Formula One's engine manufacturers have not given up on heading off the threat of a full engine freeze in the sport, despite a proposal to vote on the matter at Thursday's Sporting Working Group (SWG) meeting being rejected.
As autosport.com revealed earlier, a group of carmakers had hoped to approve plans for a part engine homologation in the sport from 2008 at the SWG meeting at Montreal. This comes against the backdrop of the FIA having said at Silverstone that it is pressing ahead with plans for a full engine freeze.
The subject of engines was not on the agenda for the SWG meeting, to discuss 2008 rules, but a proposal was going to be put forward to bring the matter up at the end of the meeting.
FIA technical delegate Charlie Whiting, who chaired the meeting, did not allow the matter to be taken to vote, though.
Whiting argued the plans for part-homologation, known as the Monaco Agreement, contained technical elements that should be discussed by the Technical Working Group (TWG) rather than the SWG, and felt that the matter had been brought up too late to be considered.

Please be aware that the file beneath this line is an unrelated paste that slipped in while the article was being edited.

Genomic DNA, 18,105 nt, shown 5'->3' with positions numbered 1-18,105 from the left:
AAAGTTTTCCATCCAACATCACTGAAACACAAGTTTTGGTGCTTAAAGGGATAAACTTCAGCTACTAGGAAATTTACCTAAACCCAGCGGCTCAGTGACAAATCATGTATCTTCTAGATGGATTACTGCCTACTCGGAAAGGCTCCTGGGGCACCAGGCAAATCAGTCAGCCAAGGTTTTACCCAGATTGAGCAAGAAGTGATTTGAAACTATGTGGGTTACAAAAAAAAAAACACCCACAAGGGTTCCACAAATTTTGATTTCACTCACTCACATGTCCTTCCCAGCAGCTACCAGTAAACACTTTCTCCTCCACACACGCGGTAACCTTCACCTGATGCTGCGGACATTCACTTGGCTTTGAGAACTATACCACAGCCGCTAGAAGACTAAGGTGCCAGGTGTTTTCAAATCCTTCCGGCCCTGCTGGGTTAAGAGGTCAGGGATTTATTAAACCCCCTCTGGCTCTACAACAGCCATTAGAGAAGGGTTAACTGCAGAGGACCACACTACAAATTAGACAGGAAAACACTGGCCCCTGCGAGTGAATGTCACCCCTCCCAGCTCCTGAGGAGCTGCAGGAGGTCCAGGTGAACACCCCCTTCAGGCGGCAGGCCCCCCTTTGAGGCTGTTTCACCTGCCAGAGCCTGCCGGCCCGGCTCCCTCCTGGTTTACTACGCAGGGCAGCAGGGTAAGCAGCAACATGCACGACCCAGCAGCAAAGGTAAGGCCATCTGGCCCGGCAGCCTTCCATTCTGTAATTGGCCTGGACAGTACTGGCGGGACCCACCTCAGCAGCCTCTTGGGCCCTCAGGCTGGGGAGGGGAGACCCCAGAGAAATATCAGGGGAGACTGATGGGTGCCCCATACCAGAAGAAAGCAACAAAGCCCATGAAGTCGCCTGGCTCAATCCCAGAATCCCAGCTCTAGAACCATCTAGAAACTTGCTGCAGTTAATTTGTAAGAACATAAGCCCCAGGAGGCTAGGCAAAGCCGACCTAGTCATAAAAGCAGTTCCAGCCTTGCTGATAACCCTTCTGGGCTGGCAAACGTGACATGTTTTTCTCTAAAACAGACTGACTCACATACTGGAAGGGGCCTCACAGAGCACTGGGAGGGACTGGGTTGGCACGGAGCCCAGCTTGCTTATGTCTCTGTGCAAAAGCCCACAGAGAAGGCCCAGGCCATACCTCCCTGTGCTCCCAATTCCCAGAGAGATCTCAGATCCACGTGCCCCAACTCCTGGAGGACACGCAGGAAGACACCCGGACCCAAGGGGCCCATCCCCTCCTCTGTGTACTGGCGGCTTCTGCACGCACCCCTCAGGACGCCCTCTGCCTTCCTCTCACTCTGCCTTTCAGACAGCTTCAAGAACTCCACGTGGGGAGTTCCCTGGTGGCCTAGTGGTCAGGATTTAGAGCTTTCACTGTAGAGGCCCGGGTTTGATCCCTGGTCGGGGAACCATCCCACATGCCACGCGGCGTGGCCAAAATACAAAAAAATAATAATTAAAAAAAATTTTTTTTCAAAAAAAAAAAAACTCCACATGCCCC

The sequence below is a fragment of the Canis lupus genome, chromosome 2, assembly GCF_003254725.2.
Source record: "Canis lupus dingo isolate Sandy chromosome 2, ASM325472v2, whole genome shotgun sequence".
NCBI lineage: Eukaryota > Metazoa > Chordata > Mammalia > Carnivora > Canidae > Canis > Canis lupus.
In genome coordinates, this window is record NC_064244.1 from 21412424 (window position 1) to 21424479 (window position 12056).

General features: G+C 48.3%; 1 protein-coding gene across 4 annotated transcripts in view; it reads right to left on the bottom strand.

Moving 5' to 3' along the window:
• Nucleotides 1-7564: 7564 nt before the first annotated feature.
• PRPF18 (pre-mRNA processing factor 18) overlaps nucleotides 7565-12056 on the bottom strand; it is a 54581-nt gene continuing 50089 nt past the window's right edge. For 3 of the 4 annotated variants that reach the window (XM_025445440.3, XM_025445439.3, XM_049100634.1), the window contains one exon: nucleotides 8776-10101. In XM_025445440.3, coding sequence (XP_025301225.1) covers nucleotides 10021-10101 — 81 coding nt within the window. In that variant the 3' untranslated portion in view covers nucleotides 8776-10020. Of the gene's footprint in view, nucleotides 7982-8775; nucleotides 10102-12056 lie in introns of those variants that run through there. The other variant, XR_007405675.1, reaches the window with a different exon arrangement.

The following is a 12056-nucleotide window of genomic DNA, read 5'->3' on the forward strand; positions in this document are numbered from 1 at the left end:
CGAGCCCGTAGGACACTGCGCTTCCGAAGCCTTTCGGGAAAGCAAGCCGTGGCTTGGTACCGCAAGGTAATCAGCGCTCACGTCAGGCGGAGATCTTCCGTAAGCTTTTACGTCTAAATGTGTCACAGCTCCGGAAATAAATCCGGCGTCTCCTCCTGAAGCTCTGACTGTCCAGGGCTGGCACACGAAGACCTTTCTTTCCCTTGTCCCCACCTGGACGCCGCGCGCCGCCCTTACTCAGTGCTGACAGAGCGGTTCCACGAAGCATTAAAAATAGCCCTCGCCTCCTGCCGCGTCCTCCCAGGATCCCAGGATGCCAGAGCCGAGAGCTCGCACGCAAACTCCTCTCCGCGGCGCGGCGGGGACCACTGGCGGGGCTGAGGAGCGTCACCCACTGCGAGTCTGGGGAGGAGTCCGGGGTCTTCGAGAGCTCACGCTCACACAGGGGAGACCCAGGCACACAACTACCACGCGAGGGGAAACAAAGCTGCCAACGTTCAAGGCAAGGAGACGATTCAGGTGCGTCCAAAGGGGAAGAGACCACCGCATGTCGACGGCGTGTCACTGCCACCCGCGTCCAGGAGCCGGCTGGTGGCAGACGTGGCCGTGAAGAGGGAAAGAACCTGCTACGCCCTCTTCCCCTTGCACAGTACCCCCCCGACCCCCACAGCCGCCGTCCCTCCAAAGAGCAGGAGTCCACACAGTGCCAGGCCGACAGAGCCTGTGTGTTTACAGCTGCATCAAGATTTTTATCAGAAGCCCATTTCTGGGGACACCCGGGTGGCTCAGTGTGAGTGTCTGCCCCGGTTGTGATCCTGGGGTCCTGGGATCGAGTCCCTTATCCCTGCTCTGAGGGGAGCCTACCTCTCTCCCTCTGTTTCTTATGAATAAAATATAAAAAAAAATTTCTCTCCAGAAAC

This comes as a blow to the manufacturers, who are against the move to a full engine freeze. With the rules needing to be approved before June 30, time is running out on their attempts to get the plans for a full engine freeze altered.
However, autosport.com understands that the car makers are hoping to arrange a formal meeting with the FIA prior to the United States Grand Prix so that a vote can be taken before the deadline.
Whiting's argument that the Monaco Agreement vote could not take place because it had been put forward too late has left several car makers disappointed, however.
One source said: "The FIA has had the basic proposal since Monaco, and so did the teams and manufacturers.
"Plus, at the SWG meeting at Barcelona, the 12 teams were forced to vote on the Maranello proposal even though this was never proposed or discussed in advance."